Thursday, 21 May 2009

Fame, signatures and the fabled arse rocket

Warning, living in Korea can seriously inflate your ego. You could be the spawn of John Merrick and still be told that you are "a handsome man" on a daily basis. Granted this is generally by 10 year old boys but hey at my age, I'll take any compliments that are sent in my direction. Then there is the ritual parade through the village. Recently I have taken to wearing my headphones so that I don't have to endure the chanting of my name anymore. The novelty of rock star status soon wears thin let me tell you, in fact ask Victoria Beckham (hang on , bad example). I would like think that it is just me but I am assuming that is not. The kids in this country seriously love the the English speaking foreigner. I was alerted to this strange phenomenon on my first day in Korea, when hundreds of kids came to investigate my arrival to my school car park. I hear a fracas behind me and turn around to be mobbed by hundreds of kids "Hello, what is your name", "hello, how old are you", are you married?" - "no single" , gasp -shocked faces , "but you are so handsome" (brain ticks --well, thank you, could you please inform the female Western world for me).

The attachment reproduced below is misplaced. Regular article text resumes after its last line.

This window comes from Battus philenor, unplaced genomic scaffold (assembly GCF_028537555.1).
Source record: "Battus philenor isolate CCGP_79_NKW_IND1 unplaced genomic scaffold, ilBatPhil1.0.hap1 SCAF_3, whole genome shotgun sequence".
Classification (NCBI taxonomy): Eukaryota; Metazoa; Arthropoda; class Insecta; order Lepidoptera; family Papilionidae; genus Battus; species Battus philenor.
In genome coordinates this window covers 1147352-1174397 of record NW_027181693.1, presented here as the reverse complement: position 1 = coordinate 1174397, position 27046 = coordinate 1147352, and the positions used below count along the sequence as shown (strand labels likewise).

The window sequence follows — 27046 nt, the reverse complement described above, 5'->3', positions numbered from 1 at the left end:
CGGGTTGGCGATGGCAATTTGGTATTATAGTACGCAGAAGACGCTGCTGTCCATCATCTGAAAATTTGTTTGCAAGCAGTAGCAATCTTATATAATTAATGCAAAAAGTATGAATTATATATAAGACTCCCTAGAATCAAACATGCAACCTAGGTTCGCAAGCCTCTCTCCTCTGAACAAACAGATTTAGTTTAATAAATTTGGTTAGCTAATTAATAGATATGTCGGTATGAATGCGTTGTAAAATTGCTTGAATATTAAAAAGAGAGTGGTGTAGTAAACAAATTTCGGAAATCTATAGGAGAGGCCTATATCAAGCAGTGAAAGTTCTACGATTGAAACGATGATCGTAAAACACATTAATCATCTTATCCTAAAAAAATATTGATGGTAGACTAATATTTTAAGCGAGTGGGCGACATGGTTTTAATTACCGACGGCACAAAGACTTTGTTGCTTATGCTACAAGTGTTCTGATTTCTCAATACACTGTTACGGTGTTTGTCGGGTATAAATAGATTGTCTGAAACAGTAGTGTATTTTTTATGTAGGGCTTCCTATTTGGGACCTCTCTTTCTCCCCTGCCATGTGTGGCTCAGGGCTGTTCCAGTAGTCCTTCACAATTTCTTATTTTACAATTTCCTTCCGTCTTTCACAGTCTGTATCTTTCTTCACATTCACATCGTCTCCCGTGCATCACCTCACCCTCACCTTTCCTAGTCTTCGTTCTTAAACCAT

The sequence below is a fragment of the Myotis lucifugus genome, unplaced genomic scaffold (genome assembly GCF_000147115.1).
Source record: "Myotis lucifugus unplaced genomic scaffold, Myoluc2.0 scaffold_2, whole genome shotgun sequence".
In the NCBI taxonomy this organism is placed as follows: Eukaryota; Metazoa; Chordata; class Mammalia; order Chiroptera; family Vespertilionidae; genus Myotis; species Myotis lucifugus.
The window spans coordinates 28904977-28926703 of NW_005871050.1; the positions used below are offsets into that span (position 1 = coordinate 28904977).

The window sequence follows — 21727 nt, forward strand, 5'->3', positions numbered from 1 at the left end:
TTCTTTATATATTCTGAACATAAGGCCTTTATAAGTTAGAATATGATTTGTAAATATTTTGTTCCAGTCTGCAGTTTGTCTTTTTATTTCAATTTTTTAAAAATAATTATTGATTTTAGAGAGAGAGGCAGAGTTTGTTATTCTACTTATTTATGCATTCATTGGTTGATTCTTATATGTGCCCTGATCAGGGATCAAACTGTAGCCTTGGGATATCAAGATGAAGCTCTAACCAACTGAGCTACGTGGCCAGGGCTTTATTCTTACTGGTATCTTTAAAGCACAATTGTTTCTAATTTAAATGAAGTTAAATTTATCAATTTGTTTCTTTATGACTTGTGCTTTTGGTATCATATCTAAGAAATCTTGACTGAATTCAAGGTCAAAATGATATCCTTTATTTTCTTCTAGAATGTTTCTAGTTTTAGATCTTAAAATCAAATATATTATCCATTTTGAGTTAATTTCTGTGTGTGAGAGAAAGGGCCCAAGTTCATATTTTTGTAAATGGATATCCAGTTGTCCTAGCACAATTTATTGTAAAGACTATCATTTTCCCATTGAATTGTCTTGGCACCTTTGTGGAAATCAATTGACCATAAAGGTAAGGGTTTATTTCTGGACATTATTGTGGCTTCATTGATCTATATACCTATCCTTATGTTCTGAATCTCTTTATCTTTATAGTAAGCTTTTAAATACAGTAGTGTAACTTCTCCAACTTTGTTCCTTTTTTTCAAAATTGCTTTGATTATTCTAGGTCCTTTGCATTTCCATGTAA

I catch a bus to my second school on Thursdays and Fridays and have recently made a new friend at the bus stop. This is a young, well manicured man around 18 yrs of age. He first caught my attention when I saw him doing Tae kwondo kicks, using the bus shelter as his enemy. At this point I mentally labelled him as a thug and avoided his gaze. Miraculously, the next week he rather coyly crept up behind me and asked for my mobile number. In Korea the people generally only let their feelings out when they are rip roaringly drunk. In this case, the angst ridden teenager was trying to initiate contact in the only way he knew. After the initial conversation he sent me a text within the hour to say that he enjoyed our interesting conversation. To my knowledge he had not understood a word that I had said but i guess that could be deemed interesting. Anyway, fast forward 2 weeks (yesterday). I am stood waiting for the bus and the teenager in question comes darting down to the bus stop with sweat on his brow and an exaggerated breathing pattern. It is obvious that he has been in a rush although our bus is not due to arrive for 15 minutes. He sparks up the conversation by saying "Andy, Ive missed you so much". I've met the kid 3 times and he is already declaring that he has missed me. It is only now that I look down at his feet and notice that he appears to be wearing his mums slippers. He follows my gaze and immediately raises his hands to his head. It turns out that the kid was in such a rush to see me that he has run out of the house wearing his mums slippers. We laugh it off but there is no way that he is leaving me now. The bus arrives 15 minutes later and this guy, who was kicking the bus shelter with gusto a mere 2 weeks ago, now enters the bus adorned in his mums slippers. Today, he borrowed his dads car and drove me all the way to school. Innocent, bizarre and beautiful, I love this country.